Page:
I have read the Information Commissioner’s Office guidelines for compliance with the new General Data Protection Regulation (GDPR) rules. This page explains how I comply. If you have given me your email address (by emailing me or buying something from my website) you should read this to reassure yourself that I am looking after your data extremely responsibly.
I value the security of your information extremely highly and will never intentionally breach the rules. However, the rules are designed for organisations and most authors are sole traders just doing our best to keep up.
I used the ICO booklet, “Preparing for the General Data Protection Regulation – 12 Steps to Take Now.”.
I am a sole trader so there is no one else in my organisation to make aware.
The information I hold
- Email addresses of people who have emailed me and to whom I have replied are automatically saved in email software.
- Email addresses, postal addresses (for physical items) and names of people who have bought something from my website. Orders are saved by default in the background of my website, which is securely password-protected.
I do not share this information with anyone. Ever.
No one else has access to my website data or to any of my passwords.
If someone randomly asks for another person’s email address, unless both are known closely to me, I always check with the other person first.
Communicating privacy information
- I have added a link to this page from my contact page.
On request, I will delete data.
If someone asked to see their data, I would take a screenshot of their entry/entries.
Subject access requests
I aim to respond to all requests within 24 hours and usually much sooner.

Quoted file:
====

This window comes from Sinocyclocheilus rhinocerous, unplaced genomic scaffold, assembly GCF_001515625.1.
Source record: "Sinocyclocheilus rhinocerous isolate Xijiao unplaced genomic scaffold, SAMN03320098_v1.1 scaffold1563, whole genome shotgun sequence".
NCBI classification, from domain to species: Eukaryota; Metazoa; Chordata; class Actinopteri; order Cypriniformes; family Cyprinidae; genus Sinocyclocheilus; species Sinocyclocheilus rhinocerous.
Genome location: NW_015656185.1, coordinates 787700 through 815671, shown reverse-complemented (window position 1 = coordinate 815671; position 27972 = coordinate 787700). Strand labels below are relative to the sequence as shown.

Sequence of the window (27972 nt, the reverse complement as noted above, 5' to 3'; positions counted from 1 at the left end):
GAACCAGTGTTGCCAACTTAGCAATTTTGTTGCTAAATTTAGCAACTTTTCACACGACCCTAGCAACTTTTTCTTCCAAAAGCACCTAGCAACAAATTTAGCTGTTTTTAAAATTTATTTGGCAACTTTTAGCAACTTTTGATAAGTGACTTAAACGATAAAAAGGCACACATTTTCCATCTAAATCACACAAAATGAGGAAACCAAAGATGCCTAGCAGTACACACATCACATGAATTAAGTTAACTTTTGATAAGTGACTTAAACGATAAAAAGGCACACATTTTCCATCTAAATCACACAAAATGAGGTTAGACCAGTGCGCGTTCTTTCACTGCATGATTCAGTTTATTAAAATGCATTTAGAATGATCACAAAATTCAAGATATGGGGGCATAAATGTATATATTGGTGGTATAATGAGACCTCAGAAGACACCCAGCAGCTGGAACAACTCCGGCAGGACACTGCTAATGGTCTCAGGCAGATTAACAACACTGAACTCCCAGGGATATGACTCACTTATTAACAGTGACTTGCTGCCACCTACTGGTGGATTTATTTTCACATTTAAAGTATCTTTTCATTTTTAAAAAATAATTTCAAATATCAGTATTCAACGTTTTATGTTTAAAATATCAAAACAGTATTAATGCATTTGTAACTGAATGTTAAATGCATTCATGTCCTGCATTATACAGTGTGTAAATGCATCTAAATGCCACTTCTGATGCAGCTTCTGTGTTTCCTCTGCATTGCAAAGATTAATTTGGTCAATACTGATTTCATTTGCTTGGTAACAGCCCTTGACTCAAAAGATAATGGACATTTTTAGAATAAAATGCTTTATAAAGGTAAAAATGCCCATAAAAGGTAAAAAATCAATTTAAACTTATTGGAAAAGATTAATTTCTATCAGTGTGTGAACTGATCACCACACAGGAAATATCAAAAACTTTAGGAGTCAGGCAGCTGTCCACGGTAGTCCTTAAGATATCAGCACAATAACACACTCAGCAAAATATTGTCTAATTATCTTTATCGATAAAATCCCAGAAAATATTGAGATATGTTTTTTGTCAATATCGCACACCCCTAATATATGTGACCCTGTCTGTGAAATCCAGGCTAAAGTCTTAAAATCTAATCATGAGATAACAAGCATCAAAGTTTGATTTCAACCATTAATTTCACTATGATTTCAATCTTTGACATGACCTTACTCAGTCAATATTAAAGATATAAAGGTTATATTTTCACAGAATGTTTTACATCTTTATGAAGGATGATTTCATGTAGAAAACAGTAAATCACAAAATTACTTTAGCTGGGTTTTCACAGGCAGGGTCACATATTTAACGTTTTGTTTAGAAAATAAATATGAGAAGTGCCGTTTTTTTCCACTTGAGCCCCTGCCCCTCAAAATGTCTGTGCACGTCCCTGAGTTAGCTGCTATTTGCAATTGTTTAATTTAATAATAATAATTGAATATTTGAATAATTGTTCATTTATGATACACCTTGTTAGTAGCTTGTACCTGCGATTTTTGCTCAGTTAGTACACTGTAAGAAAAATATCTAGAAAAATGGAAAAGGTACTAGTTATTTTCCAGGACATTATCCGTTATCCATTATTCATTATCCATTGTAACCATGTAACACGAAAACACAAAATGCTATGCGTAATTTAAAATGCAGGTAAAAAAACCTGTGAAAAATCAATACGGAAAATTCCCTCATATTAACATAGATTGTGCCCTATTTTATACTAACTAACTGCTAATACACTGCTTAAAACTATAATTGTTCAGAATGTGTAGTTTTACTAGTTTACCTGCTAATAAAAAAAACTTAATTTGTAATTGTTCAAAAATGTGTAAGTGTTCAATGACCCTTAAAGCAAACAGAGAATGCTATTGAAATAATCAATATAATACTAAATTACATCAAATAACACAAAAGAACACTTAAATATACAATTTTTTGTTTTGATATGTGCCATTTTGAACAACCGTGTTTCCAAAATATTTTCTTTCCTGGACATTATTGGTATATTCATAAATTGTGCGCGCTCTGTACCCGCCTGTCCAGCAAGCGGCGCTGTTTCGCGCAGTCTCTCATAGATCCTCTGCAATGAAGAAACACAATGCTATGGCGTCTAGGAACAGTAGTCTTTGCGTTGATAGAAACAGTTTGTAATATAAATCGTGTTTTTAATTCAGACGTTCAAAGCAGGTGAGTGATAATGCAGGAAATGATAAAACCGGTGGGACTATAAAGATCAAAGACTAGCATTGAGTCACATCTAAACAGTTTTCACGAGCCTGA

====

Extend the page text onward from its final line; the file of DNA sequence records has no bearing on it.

Lawful basis for processing data
If people have emailed me, they have given me their email address. I do not actively add it to a list but my email software will save it. I will not add it to any database or spread sheet unless someone asks me to or gives me explicit and detailed permission.
If people have bought something from my website, their postal and email addresses are saved in my orders folder in two places: an excel spread sheet on my computer and the orders folder behind my website. This is standard practice for purchasing online but I do not use their data for anything other than contacting them about a problem with the order. I will delete their email addresses and postal addresses after one year.
Once I’ve contacted everyone with a reminder about the T&C of my holding their data, I regard this consent as confirmed for a year, or until the person asks me to remove the data. I have never harvested email addresses, nor would I. Anyone on my lists has contacted me.
Consent is not indefinite, so I will make sure that I remind subscribers that they can unsubscribe or ask for their data to be removed.
Young people sometimes email me but I don’t know their age unless they tell me – and I only have their word for that. I would not deliberately keep their email address (but my email software would save it in my account.) Since I am not “processing” their data, I am not required to ask for parental consent. I reply to the email and don’t contact them again.
I have done everything I can to prevent this, by strongly password-protecting my computer, website login and email account.
Data Protection by Design and Data Protection Impact Assessments
I have familiarised myself with the ICO’s code of practice on Privacy Impact Assessments as well as the latest guidance from the Article 29 Working Party, and believe that I am using best practice.
Data Protection Officers
I have appointed myself, Mandy Stanley, as the Data protection Officer.
My lead data protection supervisory authority is the UK’s ICO. And after Brexit? This is unknown at the moment but will be adjusted appropriately once information becomes available.